This post has been contributed by Amanda Taylor, University of London Teaching Fellow for Equity and Trusts.
When a family member or good friend asks you to act as their executor you probably don’t hesitate and just agree. Your name goes down in the will and once that person dies you are the person to whom all eyes look. You become the living trustee over the estate of the deceased.
As executor your job is to administer the estate in accordance with the wishes of the deceased, and, perhaps more importantly in line within the guidelines set by the Government.
It is by no means an easy job. It can be very time consuming and also can be quite stressful at times. It may mean you have to search out very old correspondence and vital pieces of paper. If the deceased was particularly old, then you may have to literally be searching for paper share certificates or banks books as they probably lived most of their life without the internet. Historical documents might not have been digitalised and so proof of certain things can only be done by providing the paper copy.
The complexity of the job, of course, depends on the size of the estate; are there properties and investments involved? Are there multiple beneficiaries, donees and charities to please? Almost certainly taxation will have to be calculated and paid over if required. That is an interesting job, especially for larger estates, as sometimes the tax bill can be very high and the monetary assets may not be enough to cover the bill.
Many people decide to place the work in the hands of a solicitor. Here, I think, there are some misconceptions. Being the executor does not mean you can hire a solicitor and wash your hands of the job. What it means is it is still your job, and it is still down to you to administer the estate. The solicitor can bring comfort and assurance to you and lead you through the process step by step. However, the reality is that it will still be you doing much of the work. If papers need to be found, then it is you and not the solicitor who will be in charge of looking for them. The other reality is that the solicitor will charge for his service and that means the estate paying. Fees in relation to paying for the administration are acceptable but as the executor is not paying personally some of the other recipients, especially those who might be waiting for the residue to be paid to them, might think the fees a waste of money.
A recent case of Totton & Anor v Totton  EWHC 2345 (Ch) 15th September 2022, has highlighted the fact that when the executor does not carry out his duties he is likely to incur not only the wrath of the beneficiaries but also the courts.
Mr Totton was the sole executor and trustee of the estate of Hazel Totton. He decided to administer the estate alone without legal help. Mr Totton was to receive 50% of the estate and the two claimants were to receive the other 50% in equal shares. There was a trust in place but the two claimants did not wish for the trust to continue and asked that it should be terminated so they would be able to benefit from their share of the estate now.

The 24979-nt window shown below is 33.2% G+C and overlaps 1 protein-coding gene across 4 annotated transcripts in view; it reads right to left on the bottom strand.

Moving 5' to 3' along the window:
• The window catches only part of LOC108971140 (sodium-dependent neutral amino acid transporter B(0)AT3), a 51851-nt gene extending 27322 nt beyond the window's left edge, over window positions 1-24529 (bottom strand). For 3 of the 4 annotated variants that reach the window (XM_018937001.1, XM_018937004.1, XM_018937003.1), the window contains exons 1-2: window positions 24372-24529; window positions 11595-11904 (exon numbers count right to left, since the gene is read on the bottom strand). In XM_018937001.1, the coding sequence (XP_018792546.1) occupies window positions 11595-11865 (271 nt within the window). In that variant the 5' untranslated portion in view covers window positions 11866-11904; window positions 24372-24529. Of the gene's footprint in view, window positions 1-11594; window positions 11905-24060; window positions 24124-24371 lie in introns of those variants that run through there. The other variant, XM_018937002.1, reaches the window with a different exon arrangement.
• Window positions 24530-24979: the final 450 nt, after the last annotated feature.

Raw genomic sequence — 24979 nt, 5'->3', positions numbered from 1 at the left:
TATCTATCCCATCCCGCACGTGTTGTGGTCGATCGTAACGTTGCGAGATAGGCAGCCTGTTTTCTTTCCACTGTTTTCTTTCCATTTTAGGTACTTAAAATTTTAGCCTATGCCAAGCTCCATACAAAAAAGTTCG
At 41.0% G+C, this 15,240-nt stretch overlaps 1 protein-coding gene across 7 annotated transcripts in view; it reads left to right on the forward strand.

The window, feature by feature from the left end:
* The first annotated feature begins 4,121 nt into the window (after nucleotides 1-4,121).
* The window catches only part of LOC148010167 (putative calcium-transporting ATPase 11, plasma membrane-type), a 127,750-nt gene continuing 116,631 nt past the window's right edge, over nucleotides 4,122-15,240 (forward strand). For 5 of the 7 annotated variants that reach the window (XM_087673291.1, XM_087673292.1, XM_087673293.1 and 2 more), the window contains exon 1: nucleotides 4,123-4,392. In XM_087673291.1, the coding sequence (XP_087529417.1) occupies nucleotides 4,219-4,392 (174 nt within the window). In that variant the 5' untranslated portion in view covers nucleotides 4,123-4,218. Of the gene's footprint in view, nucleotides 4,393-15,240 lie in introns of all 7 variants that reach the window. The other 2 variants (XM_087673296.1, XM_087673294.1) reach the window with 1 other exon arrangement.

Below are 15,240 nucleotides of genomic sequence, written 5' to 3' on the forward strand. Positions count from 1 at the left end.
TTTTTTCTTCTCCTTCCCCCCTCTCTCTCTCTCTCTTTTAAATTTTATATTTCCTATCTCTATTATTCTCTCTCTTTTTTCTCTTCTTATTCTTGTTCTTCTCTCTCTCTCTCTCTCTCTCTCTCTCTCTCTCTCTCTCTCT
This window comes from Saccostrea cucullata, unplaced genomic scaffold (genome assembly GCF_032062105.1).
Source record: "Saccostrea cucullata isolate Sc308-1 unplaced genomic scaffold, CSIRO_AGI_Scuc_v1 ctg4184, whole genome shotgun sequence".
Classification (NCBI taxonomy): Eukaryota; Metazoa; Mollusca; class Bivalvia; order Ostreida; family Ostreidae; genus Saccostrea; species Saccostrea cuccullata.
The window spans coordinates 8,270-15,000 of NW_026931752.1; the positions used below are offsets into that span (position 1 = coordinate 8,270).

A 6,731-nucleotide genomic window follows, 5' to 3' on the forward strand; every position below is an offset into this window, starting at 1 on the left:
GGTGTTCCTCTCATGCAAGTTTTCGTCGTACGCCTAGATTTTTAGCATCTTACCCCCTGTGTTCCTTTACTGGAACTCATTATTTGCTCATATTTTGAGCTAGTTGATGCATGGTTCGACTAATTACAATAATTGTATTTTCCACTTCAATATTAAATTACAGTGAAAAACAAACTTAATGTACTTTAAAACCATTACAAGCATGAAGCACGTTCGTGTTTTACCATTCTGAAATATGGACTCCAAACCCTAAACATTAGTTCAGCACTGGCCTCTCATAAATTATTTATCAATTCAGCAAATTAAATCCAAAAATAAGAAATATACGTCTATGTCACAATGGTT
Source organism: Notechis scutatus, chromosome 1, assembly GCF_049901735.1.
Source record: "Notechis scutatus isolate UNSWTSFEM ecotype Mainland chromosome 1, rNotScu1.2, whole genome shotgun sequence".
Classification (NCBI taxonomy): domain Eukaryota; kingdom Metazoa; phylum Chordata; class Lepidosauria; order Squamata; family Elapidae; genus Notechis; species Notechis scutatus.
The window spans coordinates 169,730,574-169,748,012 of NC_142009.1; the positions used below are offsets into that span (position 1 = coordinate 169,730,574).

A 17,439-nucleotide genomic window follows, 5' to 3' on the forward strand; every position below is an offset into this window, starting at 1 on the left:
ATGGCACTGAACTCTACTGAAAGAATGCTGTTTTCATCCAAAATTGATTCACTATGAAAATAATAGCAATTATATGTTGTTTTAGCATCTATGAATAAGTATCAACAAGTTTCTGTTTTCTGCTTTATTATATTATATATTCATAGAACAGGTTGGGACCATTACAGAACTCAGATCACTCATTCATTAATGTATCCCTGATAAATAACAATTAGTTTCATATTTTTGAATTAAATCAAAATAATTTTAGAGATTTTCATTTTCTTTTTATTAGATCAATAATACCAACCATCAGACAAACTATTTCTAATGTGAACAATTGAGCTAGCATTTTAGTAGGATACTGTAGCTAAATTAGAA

Mr Totton started well and managed to sell the property to realise its monetary value. He then, inexplicably, seemed to come to a full stop. He did nothing more and despite receiving letters from the claimant’s lawyers continued to do nothing.
The claimants went to the courts to ask them to order him to act or, if he would not, to remove him from office and replace him with someone who would act.
Mr Totton apologised profusely to the court and the claimants, but not before the court had imposed a freezing order on the assets of the estate and found him to be in breach of his duty and then in contempt of court.
The judge gave him a chance to comply which Mr Totton gratefully took. He admitted he had found himself unable to deal with the situation and so had tried to ignore it.
The claimants had suffered detriment due to his inaction.
Mr Totton was handed down a four-month sentence for the contempt of court which was suspended if he complied by a specific date.
The moral of the story is to be careful when you flippantly agree to things. Being an executor is not a job to be taken on lightly and you might well end up needing a get out of jail card.
I am grateful to Herbert Smith Freehills LLP for their insight into this case.Amanda Taylor
Thank you Amanda for this interesting post. May I have your reply to my following queries?
There were 3 beneficiaries and one of which was Mr. Totton. Two of the beneficiaries informed the Executor that they wished to terminate the trust. Could they do that if only 2 beneficiaries and NOT all three of them? Because I note that ALL the beneficiaries together may terminate the trust as in the case of Saunders v Vautier.
If the testator (Mr. Totton’s late mother) specified in her will that the executor and trustee was only Mr. Totton and could not be replaced, then could the court issue order to remove the executor from his role and to appoint one of the other two Beneficiaries as replacement trustee on the request of the other two beneficiaries?
If the testator specified in her will that the trust could be terminated only upon the fulfilment of certain conditions in the trust, can ALL the beneficiaries (e.g. 3 beneficiaries in this case) terminate the trust if not all the conditions in the trust are fulfilled?
Thank you for your comment. Amanda Taylor has been in touch and has commented as follows:
1. No all 3 beneficiaries need to agree
2. No because if the trust exists and, for instance Mr Totton died, then a mew trustee and administrator would need to be found
3. It is unlikely that clause would be valid because the settlor, testator now has no control and the trust would not be able legally to continue forever anyway.